As younger and younger children recognize and use electronic devices as sources of information and entertainment, what is the impact on their literacy skills? Largely a positive one, according to a study in the January edition of SAGE Open.
Despite many K-12 libraries finding themselves on the chopping block in the budget cuts of recent years, I believe this aspect of student learning is essential for academic and real-world success. Librarians, information ...
Imagine a school library bigger than the school it supports—with an auditorium, homework center, and a 6,000-square-foot teen room where hundreds of iPads and computers are at students' disposal. That's the reality for 9th ...
Philly.com Keeping Public School Libraries Relevant Huffington Post Many school libraries are already making strides to capture and maintain the interest of students, while others seem to always be trailing just a few steps behind.
We are honored to have co-authored a chapter with our founder, Keith Curry Lance, “The Impact of School Libraries on Academic Achievement,” in the new book School Libraries Matter. In addition to reviewing the school ...
The term “blended learning” is fast-becoming one of the education buzzwords that you will hear at conferences and in news articles.
Some call it digital learning or “personalized learning,” which is another way of describing how teachers can work with students at their individual skill level and deliver real-time instruction as needed — with the help of technology.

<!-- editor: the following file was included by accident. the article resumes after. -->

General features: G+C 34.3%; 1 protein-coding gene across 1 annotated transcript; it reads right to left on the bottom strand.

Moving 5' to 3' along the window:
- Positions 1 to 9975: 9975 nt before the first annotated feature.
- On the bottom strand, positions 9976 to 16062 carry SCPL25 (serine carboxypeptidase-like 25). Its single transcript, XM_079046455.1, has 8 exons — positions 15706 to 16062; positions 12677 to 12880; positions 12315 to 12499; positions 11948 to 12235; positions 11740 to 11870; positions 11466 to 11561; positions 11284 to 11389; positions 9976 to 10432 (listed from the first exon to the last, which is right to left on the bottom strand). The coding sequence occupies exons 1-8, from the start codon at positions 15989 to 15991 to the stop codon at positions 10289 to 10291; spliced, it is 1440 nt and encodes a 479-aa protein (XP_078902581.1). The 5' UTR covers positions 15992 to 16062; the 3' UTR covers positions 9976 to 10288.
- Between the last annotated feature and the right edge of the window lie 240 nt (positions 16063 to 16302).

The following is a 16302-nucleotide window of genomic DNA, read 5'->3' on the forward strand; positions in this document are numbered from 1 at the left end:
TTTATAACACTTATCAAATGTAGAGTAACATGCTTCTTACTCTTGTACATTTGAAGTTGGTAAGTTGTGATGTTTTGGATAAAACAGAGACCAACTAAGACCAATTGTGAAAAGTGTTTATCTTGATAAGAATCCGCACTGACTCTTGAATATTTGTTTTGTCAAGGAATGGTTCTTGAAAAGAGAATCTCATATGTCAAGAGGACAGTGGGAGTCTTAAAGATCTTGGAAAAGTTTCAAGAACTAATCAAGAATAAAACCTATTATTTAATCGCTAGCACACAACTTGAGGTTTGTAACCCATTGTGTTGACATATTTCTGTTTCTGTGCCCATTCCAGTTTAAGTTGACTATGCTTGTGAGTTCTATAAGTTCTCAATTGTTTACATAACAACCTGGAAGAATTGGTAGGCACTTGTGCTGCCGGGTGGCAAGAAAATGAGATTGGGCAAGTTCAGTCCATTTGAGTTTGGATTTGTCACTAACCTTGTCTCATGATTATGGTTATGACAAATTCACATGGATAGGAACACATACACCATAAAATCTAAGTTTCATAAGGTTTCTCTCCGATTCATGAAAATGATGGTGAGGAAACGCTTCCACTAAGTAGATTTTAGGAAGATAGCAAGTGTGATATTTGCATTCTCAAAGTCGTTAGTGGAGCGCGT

This paper explains the key role that school librarians and libraries should play in state- and districtwide efforts to transition to digital learning, or the effective use of technology to improve teaching and learning.
And after reflecting on conversations at the SLJ Summit and with librarians in the nationally recognized Mooresville (NC) Graded School District, I believe that a seminal opportunity exists for school library programs.
A few years ago, I wrote a post about a few school-library related conversations that I was tired of having. As I said at the time, I believe debate is healthy and, indeed, necessary to our continued survival.
The mission of school librarians in the digital age of information gathering and messaging has not undergone any real change of focus. Even though the ... to read, love to learn. Teacher Librarian in a PYP School in Australia.
I chanced upon a SIGMS session last year at ISTE and really enjoyed the comraderie, humour and sharing by this librarians' group. They lead the way using technology in learning. Although the session was directed at school ...
Sharing your scoops to your social media accounts is a must to distribute your curated content. Not only will it drive traffic and leads through your content, but it will help show your expertise with your followers.
How to integrate my topics' content to my website?
Integrating your curated content to your website or blog will allow you to increase your website visitors’ engagement, boost SEO and acquire new visitors. By redirecting your social media traffic to your website, Scoop.it will also help you generate more qualified traffic and leads from your curation work.
Distributing your curated content through a newsletter is a great way to nurture and engage your email subscribers will developing your traffic and visibility.
Creating engaging newsletters with your curated content is really easy.